Education, politics, and anything else that catches my attention.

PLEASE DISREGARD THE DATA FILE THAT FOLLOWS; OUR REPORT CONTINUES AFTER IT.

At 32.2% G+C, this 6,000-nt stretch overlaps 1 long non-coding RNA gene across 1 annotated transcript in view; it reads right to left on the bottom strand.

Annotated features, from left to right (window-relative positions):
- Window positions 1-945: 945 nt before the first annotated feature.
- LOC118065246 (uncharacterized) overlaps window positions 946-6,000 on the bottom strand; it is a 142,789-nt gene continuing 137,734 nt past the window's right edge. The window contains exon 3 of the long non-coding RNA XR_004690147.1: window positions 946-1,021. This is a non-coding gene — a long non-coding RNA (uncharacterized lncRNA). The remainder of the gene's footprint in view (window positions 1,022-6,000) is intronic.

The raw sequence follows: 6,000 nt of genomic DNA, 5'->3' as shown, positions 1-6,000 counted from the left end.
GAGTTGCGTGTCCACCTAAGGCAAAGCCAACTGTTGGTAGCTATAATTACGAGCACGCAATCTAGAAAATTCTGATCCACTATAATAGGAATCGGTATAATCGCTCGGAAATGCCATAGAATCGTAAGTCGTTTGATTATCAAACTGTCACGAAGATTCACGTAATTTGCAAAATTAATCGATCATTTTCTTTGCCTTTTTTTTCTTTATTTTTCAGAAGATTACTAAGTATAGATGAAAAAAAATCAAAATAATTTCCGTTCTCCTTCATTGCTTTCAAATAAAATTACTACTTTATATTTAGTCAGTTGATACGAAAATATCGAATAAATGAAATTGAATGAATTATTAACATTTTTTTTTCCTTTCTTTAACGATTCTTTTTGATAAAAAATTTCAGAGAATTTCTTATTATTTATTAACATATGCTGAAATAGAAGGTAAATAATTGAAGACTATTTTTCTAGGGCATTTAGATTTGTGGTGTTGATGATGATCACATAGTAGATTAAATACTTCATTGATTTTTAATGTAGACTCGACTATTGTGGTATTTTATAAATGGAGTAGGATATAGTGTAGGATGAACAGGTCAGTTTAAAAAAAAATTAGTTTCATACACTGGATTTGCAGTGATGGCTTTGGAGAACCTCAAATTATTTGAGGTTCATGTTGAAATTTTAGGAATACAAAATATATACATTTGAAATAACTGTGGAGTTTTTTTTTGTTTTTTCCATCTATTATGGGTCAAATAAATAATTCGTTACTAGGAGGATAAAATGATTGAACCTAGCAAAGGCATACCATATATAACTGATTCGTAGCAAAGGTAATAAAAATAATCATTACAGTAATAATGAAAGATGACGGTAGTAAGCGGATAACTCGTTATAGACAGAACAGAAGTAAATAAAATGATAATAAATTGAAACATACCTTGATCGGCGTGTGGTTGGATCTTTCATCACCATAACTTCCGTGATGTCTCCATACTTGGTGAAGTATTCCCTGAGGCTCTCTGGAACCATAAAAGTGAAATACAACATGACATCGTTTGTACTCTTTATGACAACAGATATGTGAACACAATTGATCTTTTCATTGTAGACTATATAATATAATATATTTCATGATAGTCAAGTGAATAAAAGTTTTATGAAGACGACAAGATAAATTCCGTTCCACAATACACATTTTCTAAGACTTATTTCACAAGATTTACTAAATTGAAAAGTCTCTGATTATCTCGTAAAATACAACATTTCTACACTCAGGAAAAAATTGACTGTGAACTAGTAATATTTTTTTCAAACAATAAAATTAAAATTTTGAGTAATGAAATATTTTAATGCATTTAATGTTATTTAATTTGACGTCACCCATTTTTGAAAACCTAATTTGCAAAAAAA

Honestly, why not fat studies? When do we draw the line? No doubt, the increased fragmenting and specialization of the social sciences has been the result of the democratization of the fields and that the driving force is often marginalized groups who feel victimized. While fat people want attention in the classroom, so do creationists, feminists, Muslims, homosexuals, Catholics, Native Americans, and on and on. Certainly, this leads to increased specialization into seemingly trivial fields of study (like fat people studies). Honestly, I have no idea where to draw the line. On the surface fat studies seems ridiculous. Nevertheless, so did African-American studies, women studies, etc when they were first introduced. None of us would doubt their value today. Right? Yet, I am not naïve enough to not recognize this idea of fat studies is bizarre. Still, where is the line drawn? Is not the nature of social sciences to specialize and fragment further and further—an increased division of labor? Likewise, does not the further fragmenting and specialization help to endorse a more sound grand narrative when the parts are understood to contribute to the whole. Again, I agree fat studies seems outlandish, however, I could rationalize it as a sub-discipline in psychology, sociology, anthropology, and history. Cannot wait for that first great dissertation, “How Overeating Could Have Thwarted 9/11.”
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